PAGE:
It’s also not a zero-sum game, either. The pie can be grown. But that also doesn’t mean that it’s grown in a way that makes anyone feel good about it. There’s a difference between “We represent two sides of some coin” and “Those fuckers make shitty software.” Both approaches can grow the pie. One is far better than the other.
What’s the human cost of rapid competition between software projects? Is this cost worth it?
Open Source: All take, no give
The Pareto Principle: 80% of the effects come from 20% of the causes. This is absolutely true in OSS, and it might be more imbalanced. A few people contribute, and lots of people use. Sometimes, this is a good thing: it’s actually what draws me to open source. I can help people in a scalable way. My code is currently being used by tens of thousands of people. This is awesome. Some documentation that I’ve written is being read by millions of people. This is way more awesome.
But I rarely get any help with my projects. It’s really easy to let that get to a person.
Do you know how many people have told me that what I do is important? I got given a Ruby Hero award for my work on Hackety and Shoes. Do you know how many commits I have in on them? Probably less than 200. Do you know why? I’ve spent weeks of my life trying to track down bugs, but some of them are too hard for me, at my current stage of programming-fu. And it gets depressing. And everyone that’s ever offered to help has flaked on me. And all the recognition for something that was largely done by someone else gets to me, really deeply. And I get tons of people screaming about Lion support, and ‘this doesn’t work,’ and all sorts of things… and no patches. It’s why the ‘patches accepted’ saying was coined: this shit grinds on you after a while.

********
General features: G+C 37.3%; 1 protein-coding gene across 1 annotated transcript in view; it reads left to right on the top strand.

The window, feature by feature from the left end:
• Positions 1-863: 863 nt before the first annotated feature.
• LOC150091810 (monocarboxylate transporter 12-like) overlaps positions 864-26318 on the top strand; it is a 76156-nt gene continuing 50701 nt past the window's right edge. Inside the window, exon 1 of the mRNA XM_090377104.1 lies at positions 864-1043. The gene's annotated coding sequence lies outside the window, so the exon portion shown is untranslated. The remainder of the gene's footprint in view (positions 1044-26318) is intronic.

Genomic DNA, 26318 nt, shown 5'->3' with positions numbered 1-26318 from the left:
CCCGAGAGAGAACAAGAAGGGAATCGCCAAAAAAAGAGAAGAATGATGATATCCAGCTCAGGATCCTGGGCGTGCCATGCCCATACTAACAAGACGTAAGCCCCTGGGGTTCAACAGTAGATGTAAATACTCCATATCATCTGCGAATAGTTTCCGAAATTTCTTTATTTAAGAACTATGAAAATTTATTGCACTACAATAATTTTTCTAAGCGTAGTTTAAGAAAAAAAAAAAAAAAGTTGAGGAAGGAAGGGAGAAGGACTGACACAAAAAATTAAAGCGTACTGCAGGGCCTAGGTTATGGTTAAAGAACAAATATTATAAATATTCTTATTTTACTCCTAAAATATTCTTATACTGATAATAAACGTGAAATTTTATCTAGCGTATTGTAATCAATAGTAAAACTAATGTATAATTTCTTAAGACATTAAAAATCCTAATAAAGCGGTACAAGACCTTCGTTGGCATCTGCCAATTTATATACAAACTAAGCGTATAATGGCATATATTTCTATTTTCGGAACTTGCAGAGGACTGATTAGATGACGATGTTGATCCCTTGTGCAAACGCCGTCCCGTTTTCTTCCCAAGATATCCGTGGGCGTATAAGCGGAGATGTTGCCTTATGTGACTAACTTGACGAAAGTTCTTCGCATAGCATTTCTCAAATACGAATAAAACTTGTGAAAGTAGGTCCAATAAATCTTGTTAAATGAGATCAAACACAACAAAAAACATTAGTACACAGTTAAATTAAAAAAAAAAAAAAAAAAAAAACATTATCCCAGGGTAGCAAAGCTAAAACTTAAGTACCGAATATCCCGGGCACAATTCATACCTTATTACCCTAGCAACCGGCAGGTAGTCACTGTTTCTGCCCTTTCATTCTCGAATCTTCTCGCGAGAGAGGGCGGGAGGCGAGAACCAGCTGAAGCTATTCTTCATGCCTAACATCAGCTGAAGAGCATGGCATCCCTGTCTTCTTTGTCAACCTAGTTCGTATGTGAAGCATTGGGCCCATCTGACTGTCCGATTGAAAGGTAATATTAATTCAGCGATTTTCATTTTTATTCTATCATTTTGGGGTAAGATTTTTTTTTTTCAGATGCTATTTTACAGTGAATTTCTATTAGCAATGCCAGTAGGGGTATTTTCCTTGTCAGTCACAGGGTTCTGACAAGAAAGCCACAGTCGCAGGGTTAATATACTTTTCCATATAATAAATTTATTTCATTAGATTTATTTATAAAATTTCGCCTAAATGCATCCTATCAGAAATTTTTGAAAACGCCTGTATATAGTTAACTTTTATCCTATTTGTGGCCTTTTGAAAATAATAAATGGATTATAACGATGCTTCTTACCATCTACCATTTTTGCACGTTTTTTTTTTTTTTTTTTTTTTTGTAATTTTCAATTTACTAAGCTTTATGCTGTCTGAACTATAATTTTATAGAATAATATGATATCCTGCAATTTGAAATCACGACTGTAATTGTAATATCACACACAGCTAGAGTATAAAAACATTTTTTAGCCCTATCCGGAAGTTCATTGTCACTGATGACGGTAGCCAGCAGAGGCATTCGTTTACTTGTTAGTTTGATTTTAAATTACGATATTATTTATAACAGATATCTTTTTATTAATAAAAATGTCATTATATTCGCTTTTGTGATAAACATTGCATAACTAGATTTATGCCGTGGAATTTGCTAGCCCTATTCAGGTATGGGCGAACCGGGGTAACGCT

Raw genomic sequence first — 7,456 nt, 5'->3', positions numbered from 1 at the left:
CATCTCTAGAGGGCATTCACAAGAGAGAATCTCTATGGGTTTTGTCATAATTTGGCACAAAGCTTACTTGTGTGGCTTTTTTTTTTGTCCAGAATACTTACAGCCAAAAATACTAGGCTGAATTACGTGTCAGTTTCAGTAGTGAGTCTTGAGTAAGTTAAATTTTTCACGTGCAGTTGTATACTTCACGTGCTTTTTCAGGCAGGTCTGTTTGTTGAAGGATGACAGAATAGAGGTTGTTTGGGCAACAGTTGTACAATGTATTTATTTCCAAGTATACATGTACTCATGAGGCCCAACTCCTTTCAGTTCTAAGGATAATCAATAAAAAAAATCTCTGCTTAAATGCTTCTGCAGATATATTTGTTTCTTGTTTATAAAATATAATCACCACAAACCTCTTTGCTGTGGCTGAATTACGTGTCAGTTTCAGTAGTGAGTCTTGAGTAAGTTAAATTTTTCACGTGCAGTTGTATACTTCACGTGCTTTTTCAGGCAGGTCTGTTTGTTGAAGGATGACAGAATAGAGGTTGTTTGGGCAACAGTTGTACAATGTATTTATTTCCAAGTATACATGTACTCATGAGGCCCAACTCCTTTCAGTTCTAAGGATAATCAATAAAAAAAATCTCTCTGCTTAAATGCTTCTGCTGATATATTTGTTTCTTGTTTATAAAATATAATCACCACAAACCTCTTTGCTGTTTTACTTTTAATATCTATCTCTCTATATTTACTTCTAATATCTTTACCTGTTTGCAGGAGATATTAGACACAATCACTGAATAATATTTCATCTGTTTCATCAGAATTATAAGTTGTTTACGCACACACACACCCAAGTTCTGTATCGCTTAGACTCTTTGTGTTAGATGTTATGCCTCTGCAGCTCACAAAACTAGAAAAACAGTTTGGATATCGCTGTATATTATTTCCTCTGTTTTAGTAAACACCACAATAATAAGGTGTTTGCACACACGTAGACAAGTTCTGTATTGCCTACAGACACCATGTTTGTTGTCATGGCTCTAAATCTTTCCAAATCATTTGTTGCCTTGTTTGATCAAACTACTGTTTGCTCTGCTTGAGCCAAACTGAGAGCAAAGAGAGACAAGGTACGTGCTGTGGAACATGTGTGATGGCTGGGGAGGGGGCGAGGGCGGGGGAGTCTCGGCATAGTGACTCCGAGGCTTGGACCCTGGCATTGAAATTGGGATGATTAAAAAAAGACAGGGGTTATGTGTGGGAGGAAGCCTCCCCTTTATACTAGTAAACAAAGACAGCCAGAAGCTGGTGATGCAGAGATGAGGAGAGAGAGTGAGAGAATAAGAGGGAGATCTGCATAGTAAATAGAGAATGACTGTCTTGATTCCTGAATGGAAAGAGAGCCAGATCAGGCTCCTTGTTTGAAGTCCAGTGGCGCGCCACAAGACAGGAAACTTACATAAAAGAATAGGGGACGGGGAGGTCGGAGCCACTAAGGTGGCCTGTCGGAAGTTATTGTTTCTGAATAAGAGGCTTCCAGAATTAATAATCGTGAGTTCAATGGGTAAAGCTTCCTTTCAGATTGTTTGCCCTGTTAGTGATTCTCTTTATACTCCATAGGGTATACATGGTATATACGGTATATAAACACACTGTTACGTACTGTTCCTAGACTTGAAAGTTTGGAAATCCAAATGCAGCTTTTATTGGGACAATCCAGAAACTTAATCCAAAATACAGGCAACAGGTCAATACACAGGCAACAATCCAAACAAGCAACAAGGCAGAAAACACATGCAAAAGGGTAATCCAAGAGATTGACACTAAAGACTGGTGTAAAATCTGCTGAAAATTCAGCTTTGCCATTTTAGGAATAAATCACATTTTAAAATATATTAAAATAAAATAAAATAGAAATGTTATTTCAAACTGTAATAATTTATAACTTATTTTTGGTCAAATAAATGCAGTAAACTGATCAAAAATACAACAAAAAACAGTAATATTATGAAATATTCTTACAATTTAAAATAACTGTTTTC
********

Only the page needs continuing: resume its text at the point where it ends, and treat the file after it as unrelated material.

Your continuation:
All of my Heroes are Dying
Today, this situation with rbenv and rvm made me realize something: everyone that I truly, deeply respect in open source has either burned out or left. I’ve said once before that there are four people that I truly respect in software: Zed Shaw, _why, Yehuda Katz, and (more recently) Wayne Seguin (and also Aaron Patterson. Dammit. This list is getting long). All of these developers are brilliant, work hard, and are tirelessly supporting their communities. That is, until they were driven away. This isn’t totally applicable to Yehuda, but it happened to Zed. It happened to _why. And I can see it happening, right now, to Aaron and Wayne. And Yehuda isn’t really doing Ruby…
But seeing this happen makes me deeply sad. For them personally, for my own selfish reasons, and that that’s the state of our communities.
Where Does This Leave Us?
I don’t have any answers. I only have a bunch of questions:
- Why do we drive people away from Open Source?
- Can we learn to work together, instead of competing?
- How can we better recognize this human element?
If you don’t contribute to Open Source: please consider thanking someone that does open source, in a project that you love. Consider helping out, in even the smallest of ways.